Meat eaters could have made the problem a lot simpler if only they were unscrupulous and horribile people in general. But unfortunately for us, a great many meat eaters are otherwise very nice people, (otherwise in the sense they are nice to humans; of course they are not at all nice to the animal being devoured). It will help here to think of the problem slightly rephrased thus: Are we able to relate equally to someone who is a very nice individual in all respects except for the fact that he considers women inferior? Or except for the fact that he has some other serious moral shortcoming that doesn’t affect us (except in our dislike of it)?
We have here what I call the Hitler as Artist problem. Adolf Hitler fancied himself as an artist when he was young. He studied at an art school in Munich, but failed twice in getting into the Vienna Academy of Fine Arts. Assume for a moment that he did indeed manage to get into the Academy, and not only that, he went on to make a fundamental contribution to art in the magnitude of Picasso while at the same time everything else we know about him stayed the same. What would popular attitude be towards Hitler? Would he be just as despicable then as he is widely considered to be now? The source of the problem is that although humans have many facets to their personalities, we try to deal with each other as though we are somehow united wholes. It is very hard to intensely hate something about someone and at the same time greatly admire another of their qualities. At best, we see such a person as a paradox who doesn’t quite fit into the right compartments in our minds which dictate how people ought to be.
So let’s look at the typical problematic meat eater, Mike, who nevertheless is a very thoughtful individual, always there to help everybody in need and is also strongly empathic towards all his fellow humans. One of his friends, Zoe, has grown to like him a lot and would like to get much closer to him and possibly even start a relationship together. However there is this invisible barrier. Zoe, a vegetarian and Mike, a non-vegetarian. How does Zoe break this barrier? Unless she does, the unasked question “Does she think she is superior to me?” is always lurking in the background ready to surface at the slightest sign of tension in the relationship. We assume, of course, that Mike knows the reasoning behind Zoe’s decision to avoid meat. Otherwise the opposite situation will hold in which Zoe, if she places value on rationality, continues to suspect that Mike somehow thinks her to be irrational.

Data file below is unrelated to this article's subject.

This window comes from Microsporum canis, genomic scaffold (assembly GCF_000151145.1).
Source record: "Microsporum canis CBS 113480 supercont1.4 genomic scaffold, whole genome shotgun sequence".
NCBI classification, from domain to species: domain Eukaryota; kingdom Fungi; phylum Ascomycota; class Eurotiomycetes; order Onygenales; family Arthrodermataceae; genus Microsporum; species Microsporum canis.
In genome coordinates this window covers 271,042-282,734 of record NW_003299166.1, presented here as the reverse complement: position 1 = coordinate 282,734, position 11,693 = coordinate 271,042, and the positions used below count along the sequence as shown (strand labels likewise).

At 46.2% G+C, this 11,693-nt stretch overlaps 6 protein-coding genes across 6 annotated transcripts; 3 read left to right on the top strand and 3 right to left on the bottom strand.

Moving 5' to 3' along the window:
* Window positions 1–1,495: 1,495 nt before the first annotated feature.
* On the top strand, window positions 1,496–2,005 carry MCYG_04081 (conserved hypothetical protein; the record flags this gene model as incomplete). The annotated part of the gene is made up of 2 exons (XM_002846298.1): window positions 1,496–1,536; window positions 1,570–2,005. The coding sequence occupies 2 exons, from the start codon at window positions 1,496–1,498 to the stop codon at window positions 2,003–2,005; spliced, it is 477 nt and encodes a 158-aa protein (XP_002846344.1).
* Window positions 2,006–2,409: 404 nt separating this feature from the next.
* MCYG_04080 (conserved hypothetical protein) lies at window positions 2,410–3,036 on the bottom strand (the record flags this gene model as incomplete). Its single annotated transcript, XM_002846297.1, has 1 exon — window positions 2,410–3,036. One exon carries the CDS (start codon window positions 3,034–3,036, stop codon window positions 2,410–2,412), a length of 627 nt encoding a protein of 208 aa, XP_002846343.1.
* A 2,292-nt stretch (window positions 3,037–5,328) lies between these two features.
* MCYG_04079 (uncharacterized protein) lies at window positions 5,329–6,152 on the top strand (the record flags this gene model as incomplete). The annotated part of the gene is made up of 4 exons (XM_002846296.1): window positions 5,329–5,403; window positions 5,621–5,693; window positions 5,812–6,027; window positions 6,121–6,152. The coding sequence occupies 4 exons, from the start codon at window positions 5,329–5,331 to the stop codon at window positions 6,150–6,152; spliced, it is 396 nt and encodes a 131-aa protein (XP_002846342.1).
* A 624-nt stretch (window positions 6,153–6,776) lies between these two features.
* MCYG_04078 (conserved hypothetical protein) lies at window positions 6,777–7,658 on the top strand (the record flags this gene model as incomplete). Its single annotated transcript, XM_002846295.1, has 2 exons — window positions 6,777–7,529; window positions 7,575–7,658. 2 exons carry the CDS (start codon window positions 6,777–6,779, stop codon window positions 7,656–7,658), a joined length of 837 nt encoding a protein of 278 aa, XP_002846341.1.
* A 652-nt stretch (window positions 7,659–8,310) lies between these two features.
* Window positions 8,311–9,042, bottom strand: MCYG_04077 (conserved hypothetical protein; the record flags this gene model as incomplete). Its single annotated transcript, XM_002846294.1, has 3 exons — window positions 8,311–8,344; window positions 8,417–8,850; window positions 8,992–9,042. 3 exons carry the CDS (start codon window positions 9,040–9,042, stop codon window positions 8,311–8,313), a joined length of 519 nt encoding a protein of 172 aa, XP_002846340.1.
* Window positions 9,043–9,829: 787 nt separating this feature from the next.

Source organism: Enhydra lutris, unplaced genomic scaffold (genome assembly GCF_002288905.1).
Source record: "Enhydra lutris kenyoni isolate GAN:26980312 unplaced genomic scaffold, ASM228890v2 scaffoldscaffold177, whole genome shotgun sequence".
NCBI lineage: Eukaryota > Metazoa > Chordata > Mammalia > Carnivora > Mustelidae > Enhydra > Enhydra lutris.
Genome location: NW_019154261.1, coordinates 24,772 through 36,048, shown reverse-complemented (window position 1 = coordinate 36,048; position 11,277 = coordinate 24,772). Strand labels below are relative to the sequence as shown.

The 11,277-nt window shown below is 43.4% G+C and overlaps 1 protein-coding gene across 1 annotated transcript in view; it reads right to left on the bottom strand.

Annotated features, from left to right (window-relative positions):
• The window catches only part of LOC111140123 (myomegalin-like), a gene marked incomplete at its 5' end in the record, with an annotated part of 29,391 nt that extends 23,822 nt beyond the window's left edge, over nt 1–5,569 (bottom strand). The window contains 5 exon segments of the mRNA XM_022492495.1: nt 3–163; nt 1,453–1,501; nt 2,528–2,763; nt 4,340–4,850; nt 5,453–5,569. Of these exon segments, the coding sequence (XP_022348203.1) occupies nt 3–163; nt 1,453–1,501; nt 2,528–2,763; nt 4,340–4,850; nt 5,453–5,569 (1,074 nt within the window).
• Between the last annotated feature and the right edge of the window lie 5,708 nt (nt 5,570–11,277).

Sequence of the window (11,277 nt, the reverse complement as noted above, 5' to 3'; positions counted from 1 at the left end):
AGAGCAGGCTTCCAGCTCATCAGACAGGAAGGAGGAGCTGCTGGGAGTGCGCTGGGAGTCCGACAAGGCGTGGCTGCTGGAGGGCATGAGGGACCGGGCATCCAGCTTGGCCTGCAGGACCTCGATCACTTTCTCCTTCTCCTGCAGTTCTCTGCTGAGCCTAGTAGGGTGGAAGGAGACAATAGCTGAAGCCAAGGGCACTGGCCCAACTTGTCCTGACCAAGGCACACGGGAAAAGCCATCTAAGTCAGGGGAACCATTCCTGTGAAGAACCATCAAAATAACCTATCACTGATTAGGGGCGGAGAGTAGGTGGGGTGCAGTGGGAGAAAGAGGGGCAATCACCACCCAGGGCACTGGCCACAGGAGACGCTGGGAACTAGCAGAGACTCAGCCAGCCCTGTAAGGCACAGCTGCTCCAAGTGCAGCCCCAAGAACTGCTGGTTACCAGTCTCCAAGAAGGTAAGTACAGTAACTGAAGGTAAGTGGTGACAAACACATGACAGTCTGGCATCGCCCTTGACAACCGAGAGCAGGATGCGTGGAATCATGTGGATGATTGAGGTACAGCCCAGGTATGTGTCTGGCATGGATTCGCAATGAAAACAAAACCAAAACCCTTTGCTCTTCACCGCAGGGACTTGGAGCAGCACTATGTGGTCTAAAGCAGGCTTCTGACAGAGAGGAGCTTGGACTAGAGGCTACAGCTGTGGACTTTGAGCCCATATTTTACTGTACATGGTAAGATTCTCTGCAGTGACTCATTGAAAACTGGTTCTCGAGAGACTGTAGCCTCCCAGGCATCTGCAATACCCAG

I think that the best solution to this problem is for Zoe to believe that they are both equally moral as far as their ideals go, but that Mike’s intrinsic impulse to eat meat is far stronger. She need not and must not attach any value to it and she must concede that she herself could have been non-vegetarian had her meat-eating urges been very much stronger, perhaps even very very much stronger. Note that in all this she doesn’t have to concede at all that vegetariainism is not superior to non-vegetariainsm. Furthermore, Mike’s relatively stronger impulse to eat meat could also have been due to poor familiarity with the range and variety of vegetarian cuisine, a situation that Zoe can promptly amend.
Besides being realistic, this way Zoe won’t be on her high horse and Mike will be able to sympathize with her viewpoint far better. If in fact the relationship develops further and Mike agrees that vegetarianism is the more moral thing, the choice to remain vegetarian will be offered to their child if they have one. Both parents will unanimously endorse the moral superiority of vegetarianism while the father concedes that although he acknowledges that he ought to be vegetarian, he just finds it too difficult. If such a situation prevailed at home and the vegetarian parent made sure that adequate tasty vegetarian meals and snacks were offered, the child would then have a much better chance of remaining vegetarian throughout its life. When challenged at school about its vegetarian lifestyle, the child can always defend itself by saying: